Learning Communities Enhance Life & Learning for Students

Deans of Student Affairs (l-r): Dr. John Densmore, Dr. Meg Keeley, Dr. Sean Reed, and Dr. Christine Peterson

Eight years ago, we instituted a new curriculum for the School of Medicine (SOM). With that, we also created learning communities, longitudinal-support, mentoring and curricular structures to help our students be successful. The four learning communities, called Colleges (Dunglison, Hunter, Pinn, Reed), each have their own Dean of Student Affairs (Drs. Meg Keeley, John Densmore, Christine Peterson, Sean Reed, respectively). All students are placed in one of the Colleges at matriculation. Each College is divided into groups of six, with each group assigned a physician coach and a non-physician co-mentor, such as a nurse, pharmacist, basic scientist, or chaplain. The small groups meet weekly in the two years for their clinical skills course. Coaches meet with students individually four times a year to monitor and foster their clinical and professional development.

Students find community within their class year, within their College, with those who share medical interests, and within their small groups. A Big Sibling program provides an opportunity for upper-class students to advise and encourage more junior students. And, to ensure this all goes according to plan, there is a feedback loop of communication from the frontline coaches to the deans.

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Wearing their College’s colors: Dunglison, Hunter, Pinn, and Reed students at Field Day.

Dividing the students into Colleges (or, as the students see it, “teams”) stirred their natural competitive spirit and they’ve gone into full Harry Potter mode. We used to have a simple Field Day competition during orientation. Now, all year long, the Colleges vie for the gift from the Class of 2015 — the College Cup — which they can win for their College by earning points via intramurals or academic challenges. They have College T-shirts, lanyards, and the Class of 2018 even knitted Harry Potter scarves for their Deans as a Match Day gift.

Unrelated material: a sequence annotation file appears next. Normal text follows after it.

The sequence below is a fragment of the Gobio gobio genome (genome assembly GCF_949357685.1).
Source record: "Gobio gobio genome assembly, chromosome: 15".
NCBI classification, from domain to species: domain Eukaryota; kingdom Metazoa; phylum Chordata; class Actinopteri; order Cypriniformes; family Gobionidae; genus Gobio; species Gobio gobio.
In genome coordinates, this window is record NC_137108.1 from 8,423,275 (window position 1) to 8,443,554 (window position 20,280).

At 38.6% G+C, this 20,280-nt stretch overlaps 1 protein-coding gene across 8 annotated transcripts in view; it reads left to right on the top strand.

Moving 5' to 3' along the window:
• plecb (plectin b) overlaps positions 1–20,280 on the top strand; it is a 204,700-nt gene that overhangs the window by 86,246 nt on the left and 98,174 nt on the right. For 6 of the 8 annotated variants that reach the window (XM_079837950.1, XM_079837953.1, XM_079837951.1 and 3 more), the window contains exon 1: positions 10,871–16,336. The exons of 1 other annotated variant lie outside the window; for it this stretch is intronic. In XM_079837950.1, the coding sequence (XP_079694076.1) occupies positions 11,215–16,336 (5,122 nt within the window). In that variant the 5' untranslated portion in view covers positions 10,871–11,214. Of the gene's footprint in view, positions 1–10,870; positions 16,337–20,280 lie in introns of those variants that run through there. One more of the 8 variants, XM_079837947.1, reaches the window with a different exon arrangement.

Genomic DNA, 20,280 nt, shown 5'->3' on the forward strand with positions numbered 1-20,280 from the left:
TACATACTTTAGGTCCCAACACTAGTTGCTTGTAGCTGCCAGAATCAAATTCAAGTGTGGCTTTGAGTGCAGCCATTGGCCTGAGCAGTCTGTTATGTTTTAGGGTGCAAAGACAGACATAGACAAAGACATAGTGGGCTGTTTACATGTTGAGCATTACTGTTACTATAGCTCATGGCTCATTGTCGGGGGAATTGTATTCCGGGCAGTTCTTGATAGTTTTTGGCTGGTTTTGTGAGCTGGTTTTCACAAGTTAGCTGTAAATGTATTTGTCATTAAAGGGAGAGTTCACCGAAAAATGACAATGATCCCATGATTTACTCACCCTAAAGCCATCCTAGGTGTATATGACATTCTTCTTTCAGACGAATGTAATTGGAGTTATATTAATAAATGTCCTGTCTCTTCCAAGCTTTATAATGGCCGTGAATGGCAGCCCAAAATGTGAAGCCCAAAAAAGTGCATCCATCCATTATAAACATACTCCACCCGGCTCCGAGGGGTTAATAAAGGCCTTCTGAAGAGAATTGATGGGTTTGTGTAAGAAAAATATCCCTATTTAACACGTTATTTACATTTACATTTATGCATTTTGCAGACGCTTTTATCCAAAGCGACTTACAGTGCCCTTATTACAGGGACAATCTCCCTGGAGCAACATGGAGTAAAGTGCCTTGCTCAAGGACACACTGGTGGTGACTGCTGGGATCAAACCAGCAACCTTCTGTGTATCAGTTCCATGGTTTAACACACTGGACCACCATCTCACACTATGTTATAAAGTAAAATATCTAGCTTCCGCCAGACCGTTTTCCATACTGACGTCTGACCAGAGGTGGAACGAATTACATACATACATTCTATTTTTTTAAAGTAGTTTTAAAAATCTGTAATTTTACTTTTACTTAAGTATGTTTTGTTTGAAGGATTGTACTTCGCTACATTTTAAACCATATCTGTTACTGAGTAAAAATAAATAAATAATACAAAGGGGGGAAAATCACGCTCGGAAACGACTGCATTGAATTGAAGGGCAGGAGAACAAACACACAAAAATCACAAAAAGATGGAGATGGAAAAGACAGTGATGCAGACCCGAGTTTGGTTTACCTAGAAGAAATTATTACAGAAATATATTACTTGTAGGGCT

What started as an advising structure has evolved into a framework for several functions. Success with the learning-communities framework has allowed us to do other things, like pairing all medical students with a patient whom each student follows through several years of medical school. This is being done via the Patient Student Partnership program, which we posted about here.

Dr. Meg Keeley with Dr. Ron Arky, receiving the Learning Committee Institute’s Ron Arky Award.

For her hard work and continued efforts in developing learning communities, not only at the School of Medicine but across the country, Meg Keeley, MD, Assistant Dean for Student Affairs (Dunglison), Professor of Pediatrics, and Director of the Fourth Year Program, recently received The Ron Arky Award from the Learning Communities Institute (LCI). This award was created in honor of Dr. Arky, Professor of Medicine and Director of the Francis Peabody Society at Harvard Medical School, and is given to luminaries in the field “for significant contributions to the development of learning communities in medical education.”

Meg says, “The learning-community movement has really taken off. We know this because the LCME [Liaison Committee on Medical Education] now asks about it on their surveys!” This award was not only a huge honor for her, but extra special as during Dr. Arky’s internship he worked with her late grandfather, a general practitioner, in Cambridge, Massachusetts. Small world, is it not?

The LCI has a student council within the institute. I am incredibly proud to share that, for three years in a row, a UVA student was elected to be the national co-chair of that student council; first Eve Privman (MSTP18), then Meredith Johnson (SMD19), and now Chris Kaperak (SMD20). (Also, of note: Former UVA medical student Kendall Brooks (SMD15), now a surgeon, designed the LCI logo.)

We are frequently contacted by other schools and asked to present at national meetings about the development of our learning communities. How have we created, supported, and sustained these learning communities? Our framework is particularly unique as our students rotate through their clerkship year as a College which has extended the model of relationship-based learning into clinical training. Our peers are impressed with our success with this aspect and it sets us apart as a national model.

Please join me in congratulating Dr. Keeley for her award and in accepting my gratitude to all faculty and staff who make the School of Medicine a learning community.

R.J. Canterbury, MD, MS, DLFAPA
Wilford W. Spradlin Professor
Senior Associate Dean for Education

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